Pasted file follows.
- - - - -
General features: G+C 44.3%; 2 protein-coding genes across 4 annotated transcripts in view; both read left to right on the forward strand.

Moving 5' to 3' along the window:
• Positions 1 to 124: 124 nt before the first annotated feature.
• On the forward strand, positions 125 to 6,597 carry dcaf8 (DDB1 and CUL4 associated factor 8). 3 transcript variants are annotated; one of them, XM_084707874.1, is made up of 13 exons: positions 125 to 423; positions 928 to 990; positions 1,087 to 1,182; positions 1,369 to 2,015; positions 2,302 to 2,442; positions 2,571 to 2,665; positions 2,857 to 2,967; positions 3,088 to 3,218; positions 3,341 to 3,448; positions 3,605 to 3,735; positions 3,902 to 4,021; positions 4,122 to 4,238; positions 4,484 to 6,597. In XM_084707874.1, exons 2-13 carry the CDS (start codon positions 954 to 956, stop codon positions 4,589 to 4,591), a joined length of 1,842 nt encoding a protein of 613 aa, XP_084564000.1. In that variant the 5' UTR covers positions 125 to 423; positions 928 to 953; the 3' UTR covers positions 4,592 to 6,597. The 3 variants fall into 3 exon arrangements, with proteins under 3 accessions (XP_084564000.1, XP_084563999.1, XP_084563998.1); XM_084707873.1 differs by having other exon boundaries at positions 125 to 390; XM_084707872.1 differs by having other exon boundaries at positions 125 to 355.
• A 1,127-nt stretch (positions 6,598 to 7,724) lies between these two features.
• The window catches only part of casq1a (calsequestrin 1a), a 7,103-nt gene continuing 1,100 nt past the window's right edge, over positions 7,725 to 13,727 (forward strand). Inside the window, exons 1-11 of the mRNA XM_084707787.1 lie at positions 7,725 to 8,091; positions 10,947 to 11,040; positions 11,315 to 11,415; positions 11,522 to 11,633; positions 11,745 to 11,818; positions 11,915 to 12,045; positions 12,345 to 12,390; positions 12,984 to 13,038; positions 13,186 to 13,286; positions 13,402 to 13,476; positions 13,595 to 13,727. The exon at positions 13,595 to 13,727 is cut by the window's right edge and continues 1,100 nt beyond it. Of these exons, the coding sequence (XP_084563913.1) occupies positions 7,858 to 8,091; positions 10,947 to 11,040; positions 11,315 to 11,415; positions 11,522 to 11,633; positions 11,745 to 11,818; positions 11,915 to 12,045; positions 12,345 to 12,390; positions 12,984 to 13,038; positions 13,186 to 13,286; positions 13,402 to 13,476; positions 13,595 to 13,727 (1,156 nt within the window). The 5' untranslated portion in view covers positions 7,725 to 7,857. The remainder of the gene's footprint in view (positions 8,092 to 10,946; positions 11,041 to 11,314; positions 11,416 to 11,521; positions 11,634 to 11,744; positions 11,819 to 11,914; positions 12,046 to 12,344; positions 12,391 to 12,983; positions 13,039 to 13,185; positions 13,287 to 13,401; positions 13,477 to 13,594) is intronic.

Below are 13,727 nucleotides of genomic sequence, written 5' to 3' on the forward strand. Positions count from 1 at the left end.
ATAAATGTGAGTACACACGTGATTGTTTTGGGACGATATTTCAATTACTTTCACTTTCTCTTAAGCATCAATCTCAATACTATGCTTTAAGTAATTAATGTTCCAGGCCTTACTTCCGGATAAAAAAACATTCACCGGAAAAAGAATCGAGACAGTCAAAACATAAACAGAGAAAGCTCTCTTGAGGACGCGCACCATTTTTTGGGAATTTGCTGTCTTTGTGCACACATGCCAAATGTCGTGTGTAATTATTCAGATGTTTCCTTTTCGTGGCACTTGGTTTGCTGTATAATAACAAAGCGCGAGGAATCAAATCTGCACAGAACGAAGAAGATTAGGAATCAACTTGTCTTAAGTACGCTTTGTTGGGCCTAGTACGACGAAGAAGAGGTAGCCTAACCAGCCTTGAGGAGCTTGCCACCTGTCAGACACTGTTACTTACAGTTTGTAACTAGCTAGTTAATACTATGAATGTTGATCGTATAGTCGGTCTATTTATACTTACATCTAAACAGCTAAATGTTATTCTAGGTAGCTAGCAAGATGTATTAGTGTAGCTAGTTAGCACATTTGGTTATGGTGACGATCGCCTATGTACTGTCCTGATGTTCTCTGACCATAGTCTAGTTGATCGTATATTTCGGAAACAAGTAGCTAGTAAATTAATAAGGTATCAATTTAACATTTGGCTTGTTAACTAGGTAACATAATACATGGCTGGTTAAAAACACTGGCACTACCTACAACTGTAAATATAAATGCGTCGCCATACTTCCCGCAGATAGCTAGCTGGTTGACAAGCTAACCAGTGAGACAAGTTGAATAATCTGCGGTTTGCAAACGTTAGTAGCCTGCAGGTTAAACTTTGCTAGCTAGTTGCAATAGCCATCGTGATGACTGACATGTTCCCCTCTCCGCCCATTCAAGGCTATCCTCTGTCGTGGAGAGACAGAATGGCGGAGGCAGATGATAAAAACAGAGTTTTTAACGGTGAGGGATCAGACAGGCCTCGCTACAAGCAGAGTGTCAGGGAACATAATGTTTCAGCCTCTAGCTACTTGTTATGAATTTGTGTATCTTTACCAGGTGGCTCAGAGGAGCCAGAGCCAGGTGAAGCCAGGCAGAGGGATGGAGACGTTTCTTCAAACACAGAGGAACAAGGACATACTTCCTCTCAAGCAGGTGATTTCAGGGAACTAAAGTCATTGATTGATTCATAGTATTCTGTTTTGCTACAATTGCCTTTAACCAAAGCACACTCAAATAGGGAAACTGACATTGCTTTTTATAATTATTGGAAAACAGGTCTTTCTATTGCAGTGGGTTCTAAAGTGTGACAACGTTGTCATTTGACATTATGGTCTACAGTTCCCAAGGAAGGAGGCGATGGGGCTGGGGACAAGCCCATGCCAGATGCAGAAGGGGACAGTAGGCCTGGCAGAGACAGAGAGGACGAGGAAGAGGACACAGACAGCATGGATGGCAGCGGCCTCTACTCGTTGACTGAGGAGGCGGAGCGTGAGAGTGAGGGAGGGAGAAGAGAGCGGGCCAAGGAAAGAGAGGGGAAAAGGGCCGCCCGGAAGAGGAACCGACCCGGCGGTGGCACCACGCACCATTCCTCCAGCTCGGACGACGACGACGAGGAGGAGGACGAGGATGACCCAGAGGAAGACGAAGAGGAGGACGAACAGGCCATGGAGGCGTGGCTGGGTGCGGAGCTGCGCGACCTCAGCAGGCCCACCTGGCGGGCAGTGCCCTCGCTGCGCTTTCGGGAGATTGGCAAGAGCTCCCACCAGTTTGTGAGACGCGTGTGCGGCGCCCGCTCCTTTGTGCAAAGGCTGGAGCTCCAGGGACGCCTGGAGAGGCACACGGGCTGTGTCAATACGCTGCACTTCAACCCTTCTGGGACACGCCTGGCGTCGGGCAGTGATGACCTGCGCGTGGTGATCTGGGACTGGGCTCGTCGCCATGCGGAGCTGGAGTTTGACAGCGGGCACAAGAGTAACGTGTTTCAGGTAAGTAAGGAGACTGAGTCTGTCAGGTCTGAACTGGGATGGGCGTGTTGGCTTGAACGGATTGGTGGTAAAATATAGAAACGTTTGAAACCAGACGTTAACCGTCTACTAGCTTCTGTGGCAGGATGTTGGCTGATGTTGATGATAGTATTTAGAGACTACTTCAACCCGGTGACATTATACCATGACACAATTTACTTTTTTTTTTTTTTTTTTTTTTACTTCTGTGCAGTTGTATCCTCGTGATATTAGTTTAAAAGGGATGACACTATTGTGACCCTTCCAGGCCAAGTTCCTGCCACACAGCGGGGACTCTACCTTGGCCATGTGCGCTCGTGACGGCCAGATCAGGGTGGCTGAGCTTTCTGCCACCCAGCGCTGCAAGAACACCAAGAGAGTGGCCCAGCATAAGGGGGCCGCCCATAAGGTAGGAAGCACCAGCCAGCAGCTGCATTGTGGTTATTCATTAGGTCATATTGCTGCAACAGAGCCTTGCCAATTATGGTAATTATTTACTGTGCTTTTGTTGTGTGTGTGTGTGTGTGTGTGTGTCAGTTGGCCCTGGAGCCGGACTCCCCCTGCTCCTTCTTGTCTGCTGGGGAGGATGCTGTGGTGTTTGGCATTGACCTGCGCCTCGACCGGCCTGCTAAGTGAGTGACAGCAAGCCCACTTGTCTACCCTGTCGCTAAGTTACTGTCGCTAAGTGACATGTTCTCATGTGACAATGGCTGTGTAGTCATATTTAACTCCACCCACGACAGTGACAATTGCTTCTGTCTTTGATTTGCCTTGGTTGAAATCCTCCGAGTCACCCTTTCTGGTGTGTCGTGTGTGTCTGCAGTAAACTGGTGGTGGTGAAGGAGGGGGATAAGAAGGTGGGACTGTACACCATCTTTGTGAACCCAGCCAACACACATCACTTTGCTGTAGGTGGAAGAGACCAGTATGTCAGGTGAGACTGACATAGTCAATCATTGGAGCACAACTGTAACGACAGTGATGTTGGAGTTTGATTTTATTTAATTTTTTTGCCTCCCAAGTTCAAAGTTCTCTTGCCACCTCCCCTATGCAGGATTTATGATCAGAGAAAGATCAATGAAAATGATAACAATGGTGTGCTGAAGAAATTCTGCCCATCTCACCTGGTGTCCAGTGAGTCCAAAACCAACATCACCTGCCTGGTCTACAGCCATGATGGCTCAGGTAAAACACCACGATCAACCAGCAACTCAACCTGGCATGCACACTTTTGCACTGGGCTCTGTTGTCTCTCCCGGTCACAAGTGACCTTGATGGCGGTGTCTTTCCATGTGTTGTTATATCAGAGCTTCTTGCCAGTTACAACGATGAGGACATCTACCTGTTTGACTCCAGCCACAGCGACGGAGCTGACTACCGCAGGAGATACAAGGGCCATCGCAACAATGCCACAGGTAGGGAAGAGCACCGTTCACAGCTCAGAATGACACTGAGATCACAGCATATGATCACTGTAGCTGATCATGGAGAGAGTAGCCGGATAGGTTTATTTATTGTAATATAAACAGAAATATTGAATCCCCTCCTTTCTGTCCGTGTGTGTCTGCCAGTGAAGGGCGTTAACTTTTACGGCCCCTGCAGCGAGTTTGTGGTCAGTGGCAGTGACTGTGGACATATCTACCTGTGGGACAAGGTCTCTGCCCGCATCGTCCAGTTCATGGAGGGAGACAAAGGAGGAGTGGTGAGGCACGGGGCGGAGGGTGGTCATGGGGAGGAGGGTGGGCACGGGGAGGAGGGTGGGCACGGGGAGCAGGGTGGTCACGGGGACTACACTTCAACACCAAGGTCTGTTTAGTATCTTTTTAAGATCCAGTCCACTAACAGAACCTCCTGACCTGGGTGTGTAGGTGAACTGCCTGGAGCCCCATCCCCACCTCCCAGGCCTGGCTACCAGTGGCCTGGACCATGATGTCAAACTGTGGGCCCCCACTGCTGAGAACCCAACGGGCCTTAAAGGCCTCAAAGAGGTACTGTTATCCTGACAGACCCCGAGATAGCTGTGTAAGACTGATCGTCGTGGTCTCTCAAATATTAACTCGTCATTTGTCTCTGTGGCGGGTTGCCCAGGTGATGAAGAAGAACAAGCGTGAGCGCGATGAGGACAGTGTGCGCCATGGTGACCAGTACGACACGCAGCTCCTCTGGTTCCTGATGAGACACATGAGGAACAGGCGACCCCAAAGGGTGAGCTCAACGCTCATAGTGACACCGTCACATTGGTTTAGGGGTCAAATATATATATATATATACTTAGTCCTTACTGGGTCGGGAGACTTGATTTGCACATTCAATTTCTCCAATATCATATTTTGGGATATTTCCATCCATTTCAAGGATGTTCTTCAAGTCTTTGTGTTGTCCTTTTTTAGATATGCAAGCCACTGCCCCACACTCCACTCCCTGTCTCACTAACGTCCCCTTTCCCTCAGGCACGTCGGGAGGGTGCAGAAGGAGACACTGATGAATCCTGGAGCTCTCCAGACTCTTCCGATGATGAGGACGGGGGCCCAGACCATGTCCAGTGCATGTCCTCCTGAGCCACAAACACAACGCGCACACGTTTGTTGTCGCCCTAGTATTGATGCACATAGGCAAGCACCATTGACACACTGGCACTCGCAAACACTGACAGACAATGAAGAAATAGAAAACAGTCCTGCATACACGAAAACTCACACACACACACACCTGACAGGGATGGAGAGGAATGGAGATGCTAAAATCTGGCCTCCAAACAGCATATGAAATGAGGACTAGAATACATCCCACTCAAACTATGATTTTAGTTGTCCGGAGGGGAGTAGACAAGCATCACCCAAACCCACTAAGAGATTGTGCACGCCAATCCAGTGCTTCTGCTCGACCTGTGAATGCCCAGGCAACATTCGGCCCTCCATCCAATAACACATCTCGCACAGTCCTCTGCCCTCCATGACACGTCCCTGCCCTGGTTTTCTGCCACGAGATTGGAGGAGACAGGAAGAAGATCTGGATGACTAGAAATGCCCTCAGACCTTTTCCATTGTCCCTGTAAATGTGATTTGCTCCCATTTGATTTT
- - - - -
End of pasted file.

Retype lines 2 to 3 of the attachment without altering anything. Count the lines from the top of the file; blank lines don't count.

Moving 5' to 3' along the window:
• Positions 1 to 124: 124 nt before the first annotated feature.